Re: Broken Broken Council

From: MOBTOTRM@vaxc.cc.monash.edu.au
Date: Mon 13 Jan 1997 - 07:32:39 EET


G'day all,

________________
Broken Broken Council

Curtis Lyons writes:
>I'm a newbie to this list. I was informed by Andrew Joelson that
>the answers to many of my questions were present within the digest and
>decided that I needed to be able to see it since the information was not
>being provided to convention goers anywhere else. I have not had the
>opportunity to see #61-66 so forgive me if some of my comments are made
>moot by things in those issues....
>
>...My last negative (well, let's say critical) comment is that I believe
>that it is naive to think that you won't get 16 walk-up registrants for
>an event of this magnitude (you remember, the one on all the literature
>for the convention).

Because you don't have access to previous issues, let me state again
what I said a couple of Digests ago:

>>With less than a month to go to RQ Con Down Under last year, we
>>had *just over half* the players required for our 82-player LARP, Home of
>>The Bold. We were about 40 players short (almost the total number
>>required for The Broken Council), with around 77 Con registrations at
>>that point...[After our final recruiting push] ...In the end, we had 131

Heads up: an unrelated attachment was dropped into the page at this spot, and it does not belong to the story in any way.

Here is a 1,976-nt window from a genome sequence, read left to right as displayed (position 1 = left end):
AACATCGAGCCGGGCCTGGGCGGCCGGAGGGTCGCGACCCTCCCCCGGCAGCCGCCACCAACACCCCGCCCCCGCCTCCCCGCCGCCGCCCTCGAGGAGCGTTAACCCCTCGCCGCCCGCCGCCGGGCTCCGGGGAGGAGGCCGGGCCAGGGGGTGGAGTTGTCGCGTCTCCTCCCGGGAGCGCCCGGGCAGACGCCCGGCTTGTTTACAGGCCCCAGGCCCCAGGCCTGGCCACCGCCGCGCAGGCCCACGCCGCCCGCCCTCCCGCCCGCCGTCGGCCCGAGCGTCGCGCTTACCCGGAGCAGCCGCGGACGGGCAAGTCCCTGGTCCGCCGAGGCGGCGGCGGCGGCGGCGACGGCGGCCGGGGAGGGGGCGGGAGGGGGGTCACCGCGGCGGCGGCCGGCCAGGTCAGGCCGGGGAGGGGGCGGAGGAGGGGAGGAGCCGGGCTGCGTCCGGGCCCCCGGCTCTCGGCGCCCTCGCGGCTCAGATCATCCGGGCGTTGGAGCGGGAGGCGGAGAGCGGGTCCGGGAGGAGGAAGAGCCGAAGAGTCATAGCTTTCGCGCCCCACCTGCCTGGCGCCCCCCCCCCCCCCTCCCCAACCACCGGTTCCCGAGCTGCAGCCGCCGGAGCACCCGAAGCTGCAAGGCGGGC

>>people attending the con and we even needed a waiting list for people
>>wanting to get into HotB on the day!

Given our experience, I agree with Curtis that cancelling BC for want of 16
players seems to be a rather small number. However, at RQ Con Down Under we
our LARP set to go on the day. If Broken Council ain't ready, there's
obviously no point continuing down this road...

Cheers

MOB

______________________________________________________________________________
>From the Notes From Nochet files:
(XXIX.12-61-soilsci)
Loess is the fine yellowish-brown soil of Matkondu, the northern lands
of Teshnos in the far east. Loess is blown by the winds of the Genert
desert and deposited in layers often tens or hundreds of feet deep on top
of the original terrain. It is exceptionally fine and easily eroded by
wind and water, leaving the vertical earth cliffs and precipitous ravines
and gullies so typical of the region's landscape. Kota the Traveller.
______________________________________________________________________________

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